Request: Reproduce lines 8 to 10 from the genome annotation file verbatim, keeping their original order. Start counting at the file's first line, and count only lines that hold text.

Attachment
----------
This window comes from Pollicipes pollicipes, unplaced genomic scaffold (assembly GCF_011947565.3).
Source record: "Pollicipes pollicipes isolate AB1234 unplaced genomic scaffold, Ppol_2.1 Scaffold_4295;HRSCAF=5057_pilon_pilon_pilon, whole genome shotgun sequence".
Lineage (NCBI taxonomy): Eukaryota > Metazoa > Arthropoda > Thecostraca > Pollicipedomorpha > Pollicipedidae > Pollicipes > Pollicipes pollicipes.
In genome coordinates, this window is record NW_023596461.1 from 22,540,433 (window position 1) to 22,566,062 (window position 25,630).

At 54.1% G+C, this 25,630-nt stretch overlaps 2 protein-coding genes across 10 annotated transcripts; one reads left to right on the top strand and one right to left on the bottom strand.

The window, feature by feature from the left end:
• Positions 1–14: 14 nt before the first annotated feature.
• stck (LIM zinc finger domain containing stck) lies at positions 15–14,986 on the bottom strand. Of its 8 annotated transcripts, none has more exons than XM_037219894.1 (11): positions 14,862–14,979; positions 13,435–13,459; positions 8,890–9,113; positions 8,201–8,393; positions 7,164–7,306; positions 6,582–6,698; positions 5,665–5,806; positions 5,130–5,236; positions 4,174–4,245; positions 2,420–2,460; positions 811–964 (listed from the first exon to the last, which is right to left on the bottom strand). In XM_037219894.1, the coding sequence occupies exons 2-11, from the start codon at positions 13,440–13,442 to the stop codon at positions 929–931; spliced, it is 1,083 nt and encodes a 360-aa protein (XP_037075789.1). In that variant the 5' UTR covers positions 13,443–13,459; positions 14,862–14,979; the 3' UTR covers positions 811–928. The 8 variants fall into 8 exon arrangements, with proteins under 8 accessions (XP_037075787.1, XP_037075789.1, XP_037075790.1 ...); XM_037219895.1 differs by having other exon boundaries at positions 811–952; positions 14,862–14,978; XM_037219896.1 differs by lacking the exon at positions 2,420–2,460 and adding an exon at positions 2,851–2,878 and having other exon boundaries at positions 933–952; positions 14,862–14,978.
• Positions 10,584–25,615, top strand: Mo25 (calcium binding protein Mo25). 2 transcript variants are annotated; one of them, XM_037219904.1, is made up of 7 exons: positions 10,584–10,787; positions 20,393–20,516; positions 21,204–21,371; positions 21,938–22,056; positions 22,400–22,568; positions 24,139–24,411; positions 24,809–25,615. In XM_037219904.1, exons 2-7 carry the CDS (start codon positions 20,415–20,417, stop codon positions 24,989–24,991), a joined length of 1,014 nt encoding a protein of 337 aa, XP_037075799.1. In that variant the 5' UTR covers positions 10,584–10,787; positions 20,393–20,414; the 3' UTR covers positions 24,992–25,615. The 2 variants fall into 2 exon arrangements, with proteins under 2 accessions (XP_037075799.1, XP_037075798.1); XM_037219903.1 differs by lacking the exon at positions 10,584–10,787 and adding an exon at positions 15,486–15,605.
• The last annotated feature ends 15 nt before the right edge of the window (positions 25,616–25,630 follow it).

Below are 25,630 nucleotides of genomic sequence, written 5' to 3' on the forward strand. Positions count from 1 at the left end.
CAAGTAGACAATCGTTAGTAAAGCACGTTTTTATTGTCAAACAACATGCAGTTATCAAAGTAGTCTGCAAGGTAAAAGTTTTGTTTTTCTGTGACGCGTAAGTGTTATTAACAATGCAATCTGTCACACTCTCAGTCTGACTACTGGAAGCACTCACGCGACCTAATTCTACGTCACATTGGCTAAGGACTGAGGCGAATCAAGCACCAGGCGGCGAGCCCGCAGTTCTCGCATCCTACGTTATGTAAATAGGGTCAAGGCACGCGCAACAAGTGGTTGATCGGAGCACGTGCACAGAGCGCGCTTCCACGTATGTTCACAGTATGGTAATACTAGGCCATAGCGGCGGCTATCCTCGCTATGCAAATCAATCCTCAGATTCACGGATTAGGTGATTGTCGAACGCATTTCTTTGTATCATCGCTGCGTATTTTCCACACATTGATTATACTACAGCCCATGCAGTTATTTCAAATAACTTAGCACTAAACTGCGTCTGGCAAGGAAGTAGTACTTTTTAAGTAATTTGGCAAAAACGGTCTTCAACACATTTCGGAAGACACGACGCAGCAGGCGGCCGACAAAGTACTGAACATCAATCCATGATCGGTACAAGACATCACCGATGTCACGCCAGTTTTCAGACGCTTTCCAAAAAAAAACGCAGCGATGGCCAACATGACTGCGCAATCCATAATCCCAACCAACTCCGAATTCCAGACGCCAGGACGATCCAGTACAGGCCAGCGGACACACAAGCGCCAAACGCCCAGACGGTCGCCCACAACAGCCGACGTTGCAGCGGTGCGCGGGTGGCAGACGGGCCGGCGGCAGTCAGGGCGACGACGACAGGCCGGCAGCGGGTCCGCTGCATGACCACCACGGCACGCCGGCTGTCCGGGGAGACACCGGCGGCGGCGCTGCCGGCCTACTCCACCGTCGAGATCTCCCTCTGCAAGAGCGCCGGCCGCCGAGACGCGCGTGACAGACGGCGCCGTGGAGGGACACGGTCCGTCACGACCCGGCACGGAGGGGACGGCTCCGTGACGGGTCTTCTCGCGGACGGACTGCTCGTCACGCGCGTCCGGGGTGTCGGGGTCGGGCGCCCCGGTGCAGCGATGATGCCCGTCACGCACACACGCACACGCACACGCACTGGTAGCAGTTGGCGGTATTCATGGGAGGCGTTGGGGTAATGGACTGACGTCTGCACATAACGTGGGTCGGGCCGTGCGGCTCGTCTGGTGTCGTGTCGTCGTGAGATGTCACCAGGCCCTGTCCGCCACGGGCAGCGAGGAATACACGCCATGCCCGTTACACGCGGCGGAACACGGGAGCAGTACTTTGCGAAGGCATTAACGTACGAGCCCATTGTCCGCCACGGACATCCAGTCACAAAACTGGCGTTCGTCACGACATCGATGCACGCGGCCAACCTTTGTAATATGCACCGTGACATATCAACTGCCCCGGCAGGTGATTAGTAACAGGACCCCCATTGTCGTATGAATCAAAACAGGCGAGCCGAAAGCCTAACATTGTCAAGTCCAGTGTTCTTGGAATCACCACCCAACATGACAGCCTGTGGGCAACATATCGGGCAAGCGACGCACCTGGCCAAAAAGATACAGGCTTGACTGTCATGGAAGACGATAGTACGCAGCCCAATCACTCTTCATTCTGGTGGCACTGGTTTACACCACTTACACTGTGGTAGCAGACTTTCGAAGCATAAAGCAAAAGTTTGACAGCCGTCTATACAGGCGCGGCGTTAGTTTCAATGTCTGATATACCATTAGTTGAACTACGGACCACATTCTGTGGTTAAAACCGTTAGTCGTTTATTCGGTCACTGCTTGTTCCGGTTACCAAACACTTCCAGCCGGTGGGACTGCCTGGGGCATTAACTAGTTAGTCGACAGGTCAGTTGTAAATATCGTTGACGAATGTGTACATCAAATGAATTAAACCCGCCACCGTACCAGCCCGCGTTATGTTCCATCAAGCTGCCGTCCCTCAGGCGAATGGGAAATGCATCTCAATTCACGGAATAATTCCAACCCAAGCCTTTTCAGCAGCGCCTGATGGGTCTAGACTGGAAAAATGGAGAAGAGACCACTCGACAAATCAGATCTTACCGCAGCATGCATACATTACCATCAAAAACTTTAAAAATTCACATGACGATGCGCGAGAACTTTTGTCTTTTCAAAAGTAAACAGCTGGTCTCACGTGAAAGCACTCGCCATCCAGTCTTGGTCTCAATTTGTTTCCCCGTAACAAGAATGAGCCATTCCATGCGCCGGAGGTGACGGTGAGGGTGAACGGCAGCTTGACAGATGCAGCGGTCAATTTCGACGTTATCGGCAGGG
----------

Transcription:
• stck (LIM zinc finger domain containing stck) lies at positions 15–14,986 on the bottom strand. Of its 8 annotated transcripts, none has more exons than XM_037219894.1 (11): positions 14,862–14,979; positions 13,435–13,459; positions 8,890–9,113; positions 8,201–8,393; positions 7,164–7,306; positions 6,582–6,698; positions 5,665–5,806; positions 5,130–5,236; positions 4,174–4,245; positions 2,420–2,460; positions 811–964 (listed from the first exon to the last, which is right to left on the bottom strand). In XM_037219894.1, the coding sequence occupies exons 2-11, from the start codon at positions 13,440–13,442 to the stop codon at positions 929–931; spliced, it is 1,083 nt and encodes a 360-aa protein (XP_037075789.1). In that variant the 5' UTR covers positions 13,443–13,459; positions 14,862–14,979; the 3' UTR covers positions 811–928. The 8 variants fall into 8 exon arrangements, with proteins under 8 accessions (XP_037075787.1, XP_037075789.1, XP_037075790.1 ...); XM_037219895.1 differs by having other exon boundaries at positions 811–952; positions 14,862–14,978; XM_037219896.1 differs by lacking the exon at positions 2,420–2,460 and adding an exon at positions 2,851–2,878 and having other exon boundaries at positions 933–952; positions 14,862–14,978.
• Positions 10,584–25,615, top strand: Mo25 (calcium binding protein Mo25). 2 transcript variants are annotated; one of them, XM_037219904.1, is made up of 7 exons: positions 10,584–10,787; positions 20,393–20,516; positions 21,204–21,371; positions 21,938–22,056; positions 22,400–22,568; positions 24,139–24,411; positions 24,809–25,615. In XM_037219904.1, exons 2-7 carry the CDS (start codon positions 20,415–20,417, stop codon positions 24,989–24,991), a joined length of 1,014 nt encoding a protein of 337 aa, XP_037075799.1. In that variant the 5' UTR covers positions 10,584–10,787; positions 20,393–20,414; the 3' UTR covers positions 24,992–25,615. The 2 variants fall into 2 exon arrangements, with proteins under 2 accessions (XP_037075799.1, XP_037075798.1); XM_037219903.1 differs by lacking the exon at positions 10,584–10,787 and adding an exon at positions 15,486–15,605.
• The last annotated feature ends 15 nt before the right edge of the window (positions 25,616–25,630 follow it).